A statute of limitations sets the time in which a person must bring a lawsuit. The specific statute of limitations for personal injury actions varies from state to state and can range from one year to six years. If a personal injury lawsuit is filed beyond the statute of limitations, the court is likely to dismiss the lawsuit.
The Discovery Rule
The statute of limitations for a personal injury suit generally begins to run from the time the person sustains an injury. Some personal injuries are not immediately evident. Under the “discovery rule”, the statute of limitations begins to run when the person, through the exercise of reasonable diligence, should have known he was injured.
For example, if a person was in a car accident, the statute of limitations period generally begins to run from the time of the accident because the injuries are obvious. In cases such as medical malpractice, toxic substances, and defective products, injuries can take a long time to manifest. Therefore, the statute of limitations usually does not begin to run until the injured person should have reasonably discovered the injury.
Different Types of Personal Injury Lawsuits
The statute of limitations that applies to a personal injury case depends upon the type of injury sustained and the injured person’s status.
Statute of Limitations Based on Type of Injury, Intent
Lawsuits that involve personal injuries such as defamation often have longer statute of limitations. On the other hand, cases involving medical malpractice typically have shorter statute of limitations.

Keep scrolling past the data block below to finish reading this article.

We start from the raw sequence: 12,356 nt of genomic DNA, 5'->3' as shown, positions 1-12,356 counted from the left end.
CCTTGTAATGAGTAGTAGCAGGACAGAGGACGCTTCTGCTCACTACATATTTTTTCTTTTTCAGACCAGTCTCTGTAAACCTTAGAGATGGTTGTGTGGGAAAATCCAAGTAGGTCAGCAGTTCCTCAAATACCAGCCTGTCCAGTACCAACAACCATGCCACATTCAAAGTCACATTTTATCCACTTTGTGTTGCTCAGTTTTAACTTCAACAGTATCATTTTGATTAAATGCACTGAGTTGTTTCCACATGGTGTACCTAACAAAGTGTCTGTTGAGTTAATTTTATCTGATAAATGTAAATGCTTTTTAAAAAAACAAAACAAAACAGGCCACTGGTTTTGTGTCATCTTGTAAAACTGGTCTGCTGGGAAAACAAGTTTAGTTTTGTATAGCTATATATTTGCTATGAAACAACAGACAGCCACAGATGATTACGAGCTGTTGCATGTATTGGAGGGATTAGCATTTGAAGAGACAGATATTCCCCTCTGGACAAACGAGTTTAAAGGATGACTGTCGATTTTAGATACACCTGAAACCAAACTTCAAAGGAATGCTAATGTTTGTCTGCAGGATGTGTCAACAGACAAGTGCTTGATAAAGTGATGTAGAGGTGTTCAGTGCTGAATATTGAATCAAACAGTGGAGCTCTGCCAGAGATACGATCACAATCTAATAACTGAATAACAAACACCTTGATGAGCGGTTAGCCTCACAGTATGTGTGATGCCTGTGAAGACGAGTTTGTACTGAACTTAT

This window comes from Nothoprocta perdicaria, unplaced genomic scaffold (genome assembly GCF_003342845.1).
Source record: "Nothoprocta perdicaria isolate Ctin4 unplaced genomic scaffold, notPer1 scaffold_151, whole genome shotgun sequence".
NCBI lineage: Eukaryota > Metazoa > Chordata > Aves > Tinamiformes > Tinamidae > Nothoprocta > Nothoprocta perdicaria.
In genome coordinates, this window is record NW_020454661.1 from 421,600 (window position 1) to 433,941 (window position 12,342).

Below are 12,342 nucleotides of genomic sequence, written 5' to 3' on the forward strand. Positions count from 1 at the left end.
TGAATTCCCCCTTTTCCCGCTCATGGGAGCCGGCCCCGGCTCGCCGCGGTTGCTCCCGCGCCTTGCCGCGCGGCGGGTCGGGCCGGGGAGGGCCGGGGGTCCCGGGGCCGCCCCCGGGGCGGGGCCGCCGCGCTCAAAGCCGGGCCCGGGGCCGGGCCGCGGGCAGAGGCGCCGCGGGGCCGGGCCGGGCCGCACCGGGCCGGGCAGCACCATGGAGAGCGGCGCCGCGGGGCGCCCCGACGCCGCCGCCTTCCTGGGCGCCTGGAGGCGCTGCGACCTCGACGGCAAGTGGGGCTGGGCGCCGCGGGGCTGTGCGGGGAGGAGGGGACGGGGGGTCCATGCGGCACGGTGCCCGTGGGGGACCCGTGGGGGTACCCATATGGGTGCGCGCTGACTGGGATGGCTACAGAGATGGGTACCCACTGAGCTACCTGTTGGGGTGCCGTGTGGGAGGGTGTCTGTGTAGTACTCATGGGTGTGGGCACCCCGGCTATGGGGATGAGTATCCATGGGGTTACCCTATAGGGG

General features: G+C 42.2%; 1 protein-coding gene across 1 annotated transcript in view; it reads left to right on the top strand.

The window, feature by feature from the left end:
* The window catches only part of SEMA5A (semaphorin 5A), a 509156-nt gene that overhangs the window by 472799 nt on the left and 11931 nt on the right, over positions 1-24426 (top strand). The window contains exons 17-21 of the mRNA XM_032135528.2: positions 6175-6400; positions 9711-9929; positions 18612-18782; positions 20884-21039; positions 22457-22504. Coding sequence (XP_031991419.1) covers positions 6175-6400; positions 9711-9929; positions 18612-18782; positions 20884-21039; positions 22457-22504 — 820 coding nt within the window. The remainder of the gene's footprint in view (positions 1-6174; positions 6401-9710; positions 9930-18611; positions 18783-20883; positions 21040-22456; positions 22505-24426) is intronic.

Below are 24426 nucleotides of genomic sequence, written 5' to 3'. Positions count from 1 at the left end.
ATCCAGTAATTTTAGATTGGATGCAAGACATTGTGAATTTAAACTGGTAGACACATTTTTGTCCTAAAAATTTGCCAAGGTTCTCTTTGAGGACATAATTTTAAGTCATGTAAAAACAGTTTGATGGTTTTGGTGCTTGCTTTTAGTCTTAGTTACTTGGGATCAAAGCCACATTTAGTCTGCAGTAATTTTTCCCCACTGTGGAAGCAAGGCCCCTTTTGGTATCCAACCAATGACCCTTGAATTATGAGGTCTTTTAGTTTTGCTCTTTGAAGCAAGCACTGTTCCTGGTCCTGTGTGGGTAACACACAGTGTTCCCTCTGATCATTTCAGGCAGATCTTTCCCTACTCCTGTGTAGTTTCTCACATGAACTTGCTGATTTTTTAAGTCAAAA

Generally, the statute of limitations is shorter for intentional torts than for negligent torts. Thus, intent is a factor taken into consideration in many personal injury statutes of limitations.
Minors and Mentally Incompetent Persons
When an injured person is a minor, the statute of limitations usually does not begin to run until the minor reaches the age of majority. If a person is incompetent or otherwise incapacitated, the statute of limitations is generally tolled for a specific period of time. This means that the statute of limitations will not run while the person remains incapacitated.
Personal Injury Suit Against a Governmental Unit
Many states have statutes or ordinances that limit personal injury suits against governmental units such as a school, hospital, city, county, law enforcement agency, or department of corrections. This type of statute typically requires an injured person to first give a notice of claim to the governmental unit. The injured person must make this claim within the time set by the statute.
The governmental has a specific period of time in which to either allow or disallow the claim. Once this time has expired, the injured person then must bring suit within the statute of limitations as specified in the statute. This statute of limitations is typically much shorter in governmental unit suits than for other defendants.
Every state has a statute of limitations that determines how long a person has to file a personal injury lawsuit. Suits brought outside the statute of limitations are subject to dismissal.
The statutes of limitations usually vary according to the type of injury and the type of defendant. If a person is incompetent or a minor, the statute of limitation is usually tolled, meaning it will not run, until the disability is lifted. Before bringing a personal injury suit, it is very important to check with the applicable statute of limitations in the state in which the suit will be brought.